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Col. Earl L. Tingle, Jr., Class 09-67

-  A Brief Bio, As Of March 2009  -

Click any picture to see full size image.

Classmate Earl L. Tingle, Jr.

Although not a native born Floridian, I call Florida home. My parents were in Wilmington, North Carolina, during WWII… which explains my having been born in Wilmington in August, 1944. My Father was serving there in the US Coast Guard, prior to being shipped out to the Pacific and being “forced” into the US Navy. That was the practice back then, as the Coast Guard operated as a personnel pool for Navy expansion.

My Father is more than a hero to me. In June 1931, he was on a Coast Guard cutter that was conducting life saving training off of the coast of North Carolina. A shipmate who couldn’t swim fell overboard without a life preserver, and my Dad jumped in the water and kept the two of them afloat until the ship could turn around and recover them.

For that, he was awarded the Silver Life Saving Medal. There are two medals awarded for saving a person from the perils of the sea – the Gold and Silver Life Saving Medals. The Gold medal is for actions involving a greater level of danger to the rescuer, and the Silver is for a life saving action of lesser peril to the rescuer. In addition to my Dad, there are several other distinguished recipients of the Silver Life Saving Medal – Chester Nimitz, and George Patton. In my opinion, Nimitz and Patton are in good company. For more information on the Silver and Gold Life Saving Medals, you might want to see   

On 7 December 1991, by order of the Commandant of the US Coast Guard, the galley and residence building at the US Coast Guard Station Ponce Inlet, Florida, was dedicated to Lt(JG) Earl L. Tingle, Sr., for his bravery and service to the US Coast Guard for 25 years. I’m very proud of my Dad.

I grew up on New Smyrna Beach, Florida, and attended the same school my mother had attended some 30 years earlier. I didn’t graduate from that school, as my parents decided that I needed more discipline, so they sent me to Riverside Military Academy, where I squeaked by and graduated in 1962.

I barely made it into college, where I promptly flunked out – college wasn’t ready for me. I had previously worked as an electrician apprentice, so I fell back up on that for a couple of years. In 1965, the war in Vietnam was going strong, and I knew I was subject to being drafted, even though I was married at the time. So, I enlisted for the Army Security Agency, as a teletypewriter repairman. In the reception station processing, I scored enough on my tests to qualify to take the Officer Candidate Test, and, fortunately, I made enough on that to be selected for OCS.

I completed Advanced Infantry Training at Ft Ord, California, and then went on to Signal OCS at Ft Gordon, Georgia, graduating on 20 April 1967, with Class 09-67.

My assignments include Germany, Vietnam, Panama, the Pentagon, Ft Bragg, and Fort Gordon, where I retired in 1993.

In Germany, I was a Platoon Leader in the 34th Signal Battalion, and later Battalion S2. I served 2 years there before being PCS’d to Vietnam, as a “replacement.”

At the reception station we were told to go stand under the unit patch, if we were assigned to a specific Division. To me, the yellow patch with the horse looked better than any of the rest, so I stood under that patch even though I was unassigned – that’s how I got into the 1st Cav.

I had a great year with the 1st Bn, 5th Cav as the Battalion SigO, S2, and later as a company commander. I received the Combat Infantryman Badge about half way through my year with the 1st of the 5th.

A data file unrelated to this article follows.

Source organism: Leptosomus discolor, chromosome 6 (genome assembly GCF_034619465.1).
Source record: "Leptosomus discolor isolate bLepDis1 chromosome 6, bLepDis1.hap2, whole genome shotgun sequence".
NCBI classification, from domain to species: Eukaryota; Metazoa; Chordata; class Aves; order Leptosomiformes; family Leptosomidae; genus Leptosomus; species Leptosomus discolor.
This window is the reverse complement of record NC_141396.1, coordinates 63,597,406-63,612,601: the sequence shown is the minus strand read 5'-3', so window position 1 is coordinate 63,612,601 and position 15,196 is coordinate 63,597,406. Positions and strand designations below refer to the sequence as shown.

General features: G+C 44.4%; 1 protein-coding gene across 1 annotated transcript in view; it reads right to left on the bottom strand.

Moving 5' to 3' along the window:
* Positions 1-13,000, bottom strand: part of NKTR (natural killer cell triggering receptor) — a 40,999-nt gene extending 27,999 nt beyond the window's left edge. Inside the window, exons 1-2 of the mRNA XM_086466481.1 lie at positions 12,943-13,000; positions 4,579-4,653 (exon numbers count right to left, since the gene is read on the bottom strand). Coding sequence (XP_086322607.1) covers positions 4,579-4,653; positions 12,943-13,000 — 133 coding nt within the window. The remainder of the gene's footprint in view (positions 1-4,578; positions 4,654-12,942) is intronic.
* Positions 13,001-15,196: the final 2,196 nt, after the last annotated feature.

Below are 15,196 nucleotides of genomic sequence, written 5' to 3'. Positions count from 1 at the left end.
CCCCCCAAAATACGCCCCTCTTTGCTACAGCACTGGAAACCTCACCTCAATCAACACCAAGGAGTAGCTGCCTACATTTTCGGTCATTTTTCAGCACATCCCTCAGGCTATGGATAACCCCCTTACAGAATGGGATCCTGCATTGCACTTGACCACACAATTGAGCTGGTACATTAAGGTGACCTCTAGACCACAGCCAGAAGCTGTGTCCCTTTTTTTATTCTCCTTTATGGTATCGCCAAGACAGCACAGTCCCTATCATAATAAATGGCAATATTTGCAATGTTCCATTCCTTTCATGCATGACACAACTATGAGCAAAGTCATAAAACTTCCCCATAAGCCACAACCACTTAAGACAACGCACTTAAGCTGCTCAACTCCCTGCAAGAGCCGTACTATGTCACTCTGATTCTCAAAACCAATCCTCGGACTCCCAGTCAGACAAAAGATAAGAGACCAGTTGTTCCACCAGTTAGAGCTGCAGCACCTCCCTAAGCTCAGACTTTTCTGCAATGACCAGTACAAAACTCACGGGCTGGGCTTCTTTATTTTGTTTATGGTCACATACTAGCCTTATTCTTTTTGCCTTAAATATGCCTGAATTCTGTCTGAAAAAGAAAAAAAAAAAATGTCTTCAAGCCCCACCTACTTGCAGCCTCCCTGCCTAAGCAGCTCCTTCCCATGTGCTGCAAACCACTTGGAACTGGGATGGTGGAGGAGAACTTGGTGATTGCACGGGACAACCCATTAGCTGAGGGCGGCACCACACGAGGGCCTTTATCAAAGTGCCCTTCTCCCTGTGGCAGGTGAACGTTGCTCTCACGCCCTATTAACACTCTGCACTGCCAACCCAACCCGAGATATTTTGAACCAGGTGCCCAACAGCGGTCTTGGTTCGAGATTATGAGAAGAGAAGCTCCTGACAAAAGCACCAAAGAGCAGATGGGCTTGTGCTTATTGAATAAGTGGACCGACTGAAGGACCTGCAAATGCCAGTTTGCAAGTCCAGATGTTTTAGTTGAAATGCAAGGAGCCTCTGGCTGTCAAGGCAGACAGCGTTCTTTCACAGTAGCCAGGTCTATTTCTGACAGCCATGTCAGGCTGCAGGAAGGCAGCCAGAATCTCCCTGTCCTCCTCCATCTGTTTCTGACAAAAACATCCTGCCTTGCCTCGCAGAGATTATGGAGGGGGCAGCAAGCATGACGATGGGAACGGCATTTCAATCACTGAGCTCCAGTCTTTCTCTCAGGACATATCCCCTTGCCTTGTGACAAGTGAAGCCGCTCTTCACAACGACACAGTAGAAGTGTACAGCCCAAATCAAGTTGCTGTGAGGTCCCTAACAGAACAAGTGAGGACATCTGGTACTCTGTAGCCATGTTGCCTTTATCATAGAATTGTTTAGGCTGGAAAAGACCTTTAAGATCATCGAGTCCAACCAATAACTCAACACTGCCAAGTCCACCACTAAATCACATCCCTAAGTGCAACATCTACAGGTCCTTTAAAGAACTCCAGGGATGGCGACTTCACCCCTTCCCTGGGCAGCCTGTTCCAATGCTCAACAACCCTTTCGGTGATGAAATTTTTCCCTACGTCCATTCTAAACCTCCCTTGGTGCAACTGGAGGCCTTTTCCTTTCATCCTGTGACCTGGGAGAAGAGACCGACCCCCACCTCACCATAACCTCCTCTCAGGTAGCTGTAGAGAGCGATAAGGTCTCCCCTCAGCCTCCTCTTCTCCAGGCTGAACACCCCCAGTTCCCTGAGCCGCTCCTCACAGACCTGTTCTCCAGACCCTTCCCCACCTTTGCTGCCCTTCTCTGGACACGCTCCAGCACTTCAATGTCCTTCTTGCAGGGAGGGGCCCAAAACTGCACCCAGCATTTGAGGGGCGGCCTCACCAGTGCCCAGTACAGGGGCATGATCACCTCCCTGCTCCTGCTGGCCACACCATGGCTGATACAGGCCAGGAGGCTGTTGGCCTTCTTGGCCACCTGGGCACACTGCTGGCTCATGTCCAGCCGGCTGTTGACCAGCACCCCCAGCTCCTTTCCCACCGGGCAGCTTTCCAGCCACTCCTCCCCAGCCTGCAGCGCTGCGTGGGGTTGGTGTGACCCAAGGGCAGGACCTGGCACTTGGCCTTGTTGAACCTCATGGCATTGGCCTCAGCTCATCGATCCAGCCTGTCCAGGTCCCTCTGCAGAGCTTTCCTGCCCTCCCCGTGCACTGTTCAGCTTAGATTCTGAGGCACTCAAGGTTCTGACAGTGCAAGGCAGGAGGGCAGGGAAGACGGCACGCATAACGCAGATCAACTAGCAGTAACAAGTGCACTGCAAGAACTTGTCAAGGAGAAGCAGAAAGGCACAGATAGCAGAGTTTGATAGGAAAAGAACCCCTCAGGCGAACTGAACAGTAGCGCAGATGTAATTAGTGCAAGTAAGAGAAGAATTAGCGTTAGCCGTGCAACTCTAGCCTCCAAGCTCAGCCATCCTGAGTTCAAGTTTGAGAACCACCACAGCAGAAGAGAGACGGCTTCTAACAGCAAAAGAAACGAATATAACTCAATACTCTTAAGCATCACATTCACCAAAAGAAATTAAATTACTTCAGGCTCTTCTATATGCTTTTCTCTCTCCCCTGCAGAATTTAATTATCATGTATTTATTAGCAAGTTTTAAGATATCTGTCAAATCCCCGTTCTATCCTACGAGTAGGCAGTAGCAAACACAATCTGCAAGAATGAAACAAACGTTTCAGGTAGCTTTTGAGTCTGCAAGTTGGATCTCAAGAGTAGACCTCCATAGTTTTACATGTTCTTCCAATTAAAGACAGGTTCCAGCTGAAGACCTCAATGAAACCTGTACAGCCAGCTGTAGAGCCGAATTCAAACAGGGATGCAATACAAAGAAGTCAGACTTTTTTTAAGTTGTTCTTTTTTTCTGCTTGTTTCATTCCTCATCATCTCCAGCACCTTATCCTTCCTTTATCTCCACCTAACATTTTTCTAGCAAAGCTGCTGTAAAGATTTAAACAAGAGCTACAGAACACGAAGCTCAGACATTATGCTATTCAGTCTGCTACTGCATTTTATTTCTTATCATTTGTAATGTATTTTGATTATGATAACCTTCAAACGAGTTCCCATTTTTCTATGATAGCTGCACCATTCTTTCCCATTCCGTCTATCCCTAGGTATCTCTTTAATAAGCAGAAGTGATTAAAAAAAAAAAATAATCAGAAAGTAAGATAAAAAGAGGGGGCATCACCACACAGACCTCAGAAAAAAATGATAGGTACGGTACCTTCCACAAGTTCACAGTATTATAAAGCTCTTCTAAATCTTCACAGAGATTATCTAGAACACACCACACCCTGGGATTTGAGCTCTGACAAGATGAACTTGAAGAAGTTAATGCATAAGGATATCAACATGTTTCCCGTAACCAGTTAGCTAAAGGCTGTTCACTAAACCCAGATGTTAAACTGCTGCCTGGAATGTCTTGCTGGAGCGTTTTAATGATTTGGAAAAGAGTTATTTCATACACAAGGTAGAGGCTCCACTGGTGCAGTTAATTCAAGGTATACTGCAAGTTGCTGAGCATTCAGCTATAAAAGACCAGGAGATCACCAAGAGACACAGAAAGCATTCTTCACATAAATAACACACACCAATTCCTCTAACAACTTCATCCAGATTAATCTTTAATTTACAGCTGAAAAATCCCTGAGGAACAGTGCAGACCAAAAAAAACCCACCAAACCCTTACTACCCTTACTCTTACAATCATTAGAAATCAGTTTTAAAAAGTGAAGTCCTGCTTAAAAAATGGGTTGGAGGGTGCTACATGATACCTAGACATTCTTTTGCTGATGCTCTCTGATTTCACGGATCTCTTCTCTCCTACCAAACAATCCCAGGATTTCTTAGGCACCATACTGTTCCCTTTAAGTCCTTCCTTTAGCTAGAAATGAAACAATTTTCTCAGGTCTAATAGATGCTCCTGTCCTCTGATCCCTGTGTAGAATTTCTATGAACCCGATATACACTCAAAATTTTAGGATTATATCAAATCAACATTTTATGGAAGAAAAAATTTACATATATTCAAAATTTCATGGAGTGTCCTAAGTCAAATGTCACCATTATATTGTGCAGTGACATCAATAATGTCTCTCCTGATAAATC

My next assignment was an Airborne assignment, in Panama, where I picked up my Master’s Parachutist Badge.

The Pentagon was a challenging assignment, but very career enhancing. Following the Pentagon assignment, I commanded the 447th Signal Battalion at Ft Gordon. At that time, at Ft Gordon, all the permanent party instructors – about 1,800 of them, were assigned to the 447th. After the Pentagon, that was a very rewarding tour of duty. All in all, throughout my career, while I certainly had a couple of lame assignments along the way, my 1st Cav and Airborne assignments were the most professionally rewarding.

After retiring I took a break for a couple of years, and discovered travel by Harley among other things. After 911, I reassessed my position and decided I still had something to offer my country, so I started looking for a position in government service. Luckily, I was hired as a contractor in the same office at Ft Gordon, the same office where I’d served as a Colonel just prior to retirement.

I worked there for 5 years, and in August 2007, I shifted to part time, and that’s what I do now… except that I work part time from my house in New Smyrna Beach, which is ¼ mile south of Ponce Inlet Coast Guard Station and the Lt(JG) Earl L. Tingle, Sr. Building.

I have 3 sons, 2 of whom are stepsons, and in February 2009, my oldest son, Earl L. Tingle, III, aka Buddy, and I had a father/son Harley ride to Key West – that was a great adventure.

I am engaged to Vicky Martin, and she shares the house with me in New Smyrna. We enjoy our grandchildren and friends, and we wish they could visit more often, but like all of us when we were younger, they have many competing endeavors. I’m particularly proud of my 2 newest grandchildren – Jonathan and Jessica. They are an absolute joy to be around – both are very entertaining.  

For the foreseeable future – New Smyrna Beach and the open road will be home.

Col (R) Earl L. Tingle, Jr.Col (R) Earl L. Tingle, Jr.Col (R) Earl L. Tingle, Jr.

This page originally posted 04 March, 2009 

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Original Site Design and Construction By John Hart, Class 07-66. Ongoing site design and maintenance courtesy Class 09-67.
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